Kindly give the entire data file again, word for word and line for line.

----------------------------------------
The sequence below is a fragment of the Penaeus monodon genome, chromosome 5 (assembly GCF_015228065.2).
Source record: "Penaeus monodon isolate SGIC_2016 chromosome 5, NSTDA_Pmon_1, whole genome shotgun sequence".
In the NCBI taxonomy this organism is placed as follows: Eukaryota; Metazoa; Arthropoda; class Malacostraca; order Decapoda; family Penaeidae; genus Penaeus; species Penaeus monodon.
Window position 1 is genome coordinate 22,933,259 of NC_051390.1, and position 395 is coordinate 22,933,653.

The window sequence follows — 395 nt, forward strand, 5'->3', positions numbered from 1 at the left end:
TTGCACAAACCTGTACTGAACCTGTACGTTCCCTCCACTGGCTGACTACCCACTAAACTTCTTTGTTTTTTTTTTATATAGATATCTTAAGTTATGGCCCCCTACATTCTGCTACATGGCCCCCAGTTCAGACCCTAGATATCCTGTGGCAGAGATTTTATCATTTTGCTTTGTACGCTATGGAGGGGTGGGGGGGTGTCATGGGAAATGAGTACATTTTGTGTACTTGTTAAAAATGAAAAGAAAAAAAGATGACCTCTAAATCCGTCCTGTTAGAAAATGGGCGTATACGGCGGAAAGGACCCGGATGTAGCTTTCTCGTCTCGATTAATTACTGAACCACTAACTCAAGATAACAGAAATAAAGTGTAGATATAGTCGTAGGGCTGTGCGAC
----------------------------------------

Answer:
The sequence below is a fragment of the Penaeus monodon genome, chromosome 5 (assembly GCF_015228065.2).
Source record: "Penaeus monodon isolate SGIC_2016 chromosome 5, NSTDA_Pmon_1, whole genome shotgun sequence".
In the NCBI taxonomy this organism is placed as follows: Eukaryota; Metazoa; Arthropoda; class Malacostraca; order Decapoda; family Penaeidae; genus Penaeus; species Penaeus monodon.
Window position 1 is genome coordinate 22,933,259 of NC_051390.1, and position 395 is coordinate 22,933,653.

The window sequence follows — 395 nt, forward strand, 5'->3', positions numbered from 1 at the left end:
TTGCACAAACCTGTACTGAACCTGTACGTTCCCTCCACTGGCTGACTACCCACTAAACTTCTTTGTTTTTTTTTTATATAGATATCTTAAGTTATGGCCCCCTACATTCTGCTACATGGCCCCCAGTTCAGACCCTAGATATCCTGTGGCAGAGATTTTATCATTTTGCTTTGTACGCTATGGAGGGGTGGGGGGGTGTCATGGGAAATGAGTACATTTTGTGTACTTGTTAAAAATGAAAAGAAAAAAAGATGACCTCTAAATCCGTCCTGTTAGAAAATGGGCGTATACGGCGGAAAGGACCCGGATGTAGCTTTCTCGTCTCGATTAATTACTGAACCACTAACTCAAGATAACAGAAATAAAGTGTAGATATAGTCGTAGGGCTGTGCGAC